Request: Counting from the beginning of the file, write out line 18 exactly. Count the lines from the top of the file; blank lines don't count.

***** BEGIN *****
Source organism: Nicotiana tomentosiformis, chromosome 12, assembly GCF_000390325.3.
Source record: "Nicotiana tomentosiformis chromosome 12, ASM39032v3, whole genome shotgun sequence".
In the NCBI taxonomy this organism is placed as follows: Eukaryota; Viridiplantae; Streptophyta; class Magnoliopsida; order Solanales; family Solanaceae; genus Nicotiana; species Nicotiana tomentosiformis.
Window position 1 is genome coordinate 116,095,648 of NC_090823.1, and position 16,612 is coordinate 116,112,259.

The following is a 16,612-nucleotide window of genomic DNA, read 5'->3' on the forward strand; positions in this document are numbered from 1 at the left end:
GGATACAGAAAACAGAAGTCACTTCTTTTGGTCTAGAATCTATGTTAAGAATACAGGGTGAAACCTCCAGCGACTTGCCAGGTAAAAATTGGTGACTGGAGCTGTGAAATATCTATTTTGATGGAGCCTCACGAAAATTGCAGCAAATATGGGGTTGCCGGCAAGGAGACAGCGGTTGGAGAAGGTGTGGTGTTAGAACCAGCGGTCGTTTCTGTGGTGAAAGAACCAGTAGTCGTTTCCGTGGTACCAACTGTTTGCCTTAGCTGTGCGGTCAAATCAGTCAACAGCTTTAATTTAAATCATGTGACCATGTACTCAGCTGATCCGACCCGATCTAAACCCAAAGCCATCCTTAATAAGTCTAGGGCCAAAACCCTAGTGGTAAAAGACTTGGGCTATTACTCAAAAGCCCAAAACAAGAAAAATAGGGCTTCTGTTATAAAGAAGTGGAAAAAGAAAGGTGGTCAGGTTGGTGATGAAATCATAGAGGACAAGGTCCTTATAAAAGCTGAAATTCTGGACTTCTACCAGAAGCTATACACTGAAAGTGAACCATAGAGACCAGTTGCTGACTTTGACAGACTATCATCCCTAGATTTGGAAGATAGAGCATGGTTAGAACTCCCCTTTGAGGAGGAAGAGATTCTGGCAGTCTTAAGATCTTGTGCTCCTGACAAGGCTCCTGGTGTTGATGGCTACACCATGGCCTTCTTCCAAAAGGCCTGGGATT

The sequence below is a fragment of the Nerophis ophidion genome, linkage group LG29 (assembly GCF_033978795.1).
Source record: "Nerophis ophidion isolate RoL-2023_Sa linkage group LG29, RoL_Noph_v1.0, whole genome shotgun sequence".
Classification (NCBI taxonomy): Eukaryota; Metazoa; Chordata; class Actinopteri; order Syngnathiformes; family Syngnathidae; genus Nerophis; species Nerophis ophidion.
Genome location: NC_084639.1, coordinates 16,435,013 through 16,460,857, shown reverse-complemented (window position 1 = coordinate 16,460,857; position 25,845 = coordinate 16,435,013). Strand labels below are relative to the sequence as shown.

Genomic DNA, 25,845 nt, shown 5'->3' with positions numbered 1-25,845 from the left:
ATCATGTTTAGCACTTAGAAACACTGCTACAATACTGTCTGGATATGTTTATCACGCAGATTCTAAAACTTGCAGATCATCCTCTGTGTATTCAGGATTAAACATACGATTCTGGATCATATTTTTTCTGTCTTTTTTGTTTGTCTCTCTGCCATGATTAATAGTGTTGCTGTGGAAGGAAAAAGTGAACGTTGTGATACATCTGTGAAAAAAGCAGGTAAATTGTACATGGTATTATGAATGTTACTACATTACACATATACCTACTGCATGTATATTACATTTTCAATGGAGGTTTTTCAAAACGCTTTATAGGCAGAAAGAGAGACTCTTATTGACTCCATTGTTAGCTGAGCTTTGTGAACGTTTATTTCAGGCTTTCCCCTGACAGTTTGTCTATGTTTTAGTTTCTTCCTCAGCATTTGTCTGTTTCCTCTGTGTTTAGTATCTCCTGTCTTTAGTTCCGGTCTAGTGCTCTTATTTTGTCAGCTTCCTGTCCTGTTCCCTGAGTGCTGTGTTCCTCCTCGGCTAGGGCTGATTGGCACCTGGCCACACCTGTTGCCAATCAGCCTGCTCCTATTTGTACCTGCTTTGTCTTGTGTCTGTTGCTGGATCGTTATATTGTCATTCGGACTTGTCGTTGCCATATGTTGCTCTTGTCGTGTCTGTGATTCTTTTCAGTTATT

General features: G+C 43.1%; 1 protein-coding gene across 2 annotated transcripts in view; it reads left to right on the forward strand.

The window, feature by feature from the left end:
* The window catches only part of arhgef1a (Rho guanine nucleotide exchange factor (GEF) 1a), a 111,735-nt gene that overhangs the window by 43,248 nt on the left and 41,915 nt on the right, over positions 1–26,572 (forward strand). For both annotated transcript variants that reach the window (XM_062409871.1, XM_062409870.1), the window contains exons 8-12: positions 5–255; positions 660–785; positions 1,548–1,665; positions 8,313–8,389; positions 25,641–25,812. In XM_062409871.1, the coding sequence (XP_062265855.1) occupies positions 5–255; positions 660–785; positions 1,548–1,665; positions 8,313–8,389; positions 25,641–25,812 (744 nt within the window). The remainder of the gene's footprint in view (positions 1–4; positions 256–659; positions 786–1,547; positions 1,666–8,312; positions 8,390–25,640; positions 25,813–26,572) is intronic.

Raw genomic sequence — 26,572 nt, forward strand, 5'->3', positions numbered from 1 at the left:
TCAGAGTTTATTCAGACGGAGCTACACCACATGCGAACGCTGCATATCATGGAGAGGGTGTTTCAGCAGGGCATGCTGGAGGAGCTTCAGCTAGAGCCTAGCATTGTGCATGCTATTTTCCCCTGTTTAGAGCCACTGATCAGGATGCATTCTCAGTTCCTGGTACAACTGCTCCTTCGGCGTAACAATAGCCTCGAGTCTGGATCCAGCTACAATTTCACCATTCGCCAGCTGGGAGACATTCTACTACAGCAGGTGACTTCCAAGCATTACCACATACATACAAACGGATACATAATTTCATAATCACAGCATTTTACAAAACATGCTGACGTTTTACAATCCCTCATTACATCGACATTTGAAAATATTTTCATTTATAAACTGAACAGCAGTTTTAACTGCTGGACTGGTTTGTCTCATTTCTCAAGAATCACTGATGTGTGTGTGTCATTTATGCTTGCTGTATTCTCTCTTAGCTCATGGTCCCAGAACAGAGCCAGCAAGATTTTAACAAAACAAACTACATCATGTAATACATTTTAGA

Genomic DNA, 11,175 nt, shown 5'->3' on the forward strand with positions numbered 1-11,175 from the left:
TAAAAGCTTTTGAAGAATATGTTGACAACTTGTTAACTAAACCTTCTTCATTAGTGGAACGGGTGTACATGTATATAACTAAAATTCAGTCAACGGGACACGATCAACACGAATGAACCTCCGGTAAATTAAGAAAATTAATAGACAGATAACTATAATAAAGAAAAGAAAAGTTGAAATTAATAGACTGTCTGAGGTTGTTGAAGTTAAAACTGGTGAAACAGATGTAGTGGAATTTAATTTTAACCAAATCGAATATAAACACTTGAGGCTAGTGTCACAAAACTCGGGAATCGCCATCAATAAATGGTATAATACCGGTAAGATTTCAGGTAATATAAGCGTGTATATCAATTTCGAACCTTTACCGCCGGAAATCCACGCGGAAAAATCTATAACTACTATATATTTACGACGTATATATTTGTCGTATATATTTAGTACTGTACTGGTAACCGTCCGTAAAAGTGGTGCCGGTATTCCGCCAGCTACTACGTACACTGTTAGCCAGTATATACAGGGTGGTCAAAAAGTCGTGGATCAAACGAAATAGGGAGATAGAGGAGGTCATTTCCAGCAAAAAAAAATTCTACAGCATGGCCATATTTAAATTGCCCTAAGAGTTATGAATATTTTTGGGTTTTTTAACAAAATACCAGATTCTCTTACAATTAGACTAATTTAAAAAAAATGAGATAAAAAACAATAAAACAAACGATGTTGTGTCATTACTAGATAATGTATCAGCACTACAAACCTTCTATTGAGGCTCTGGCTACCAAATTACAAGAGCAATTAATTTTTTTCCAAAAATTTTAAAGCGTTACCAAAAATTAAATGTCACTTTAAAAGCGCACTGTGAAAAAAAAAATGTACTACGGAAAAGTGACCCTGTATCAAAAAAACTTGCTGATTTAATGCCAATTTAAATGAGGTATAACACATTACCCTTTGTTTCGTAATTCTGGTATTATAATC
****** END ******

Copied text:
Genomic DNA, 11,175 nt, shown 5'->3' on the forward strand with positions numbered 1-11,175 from the left: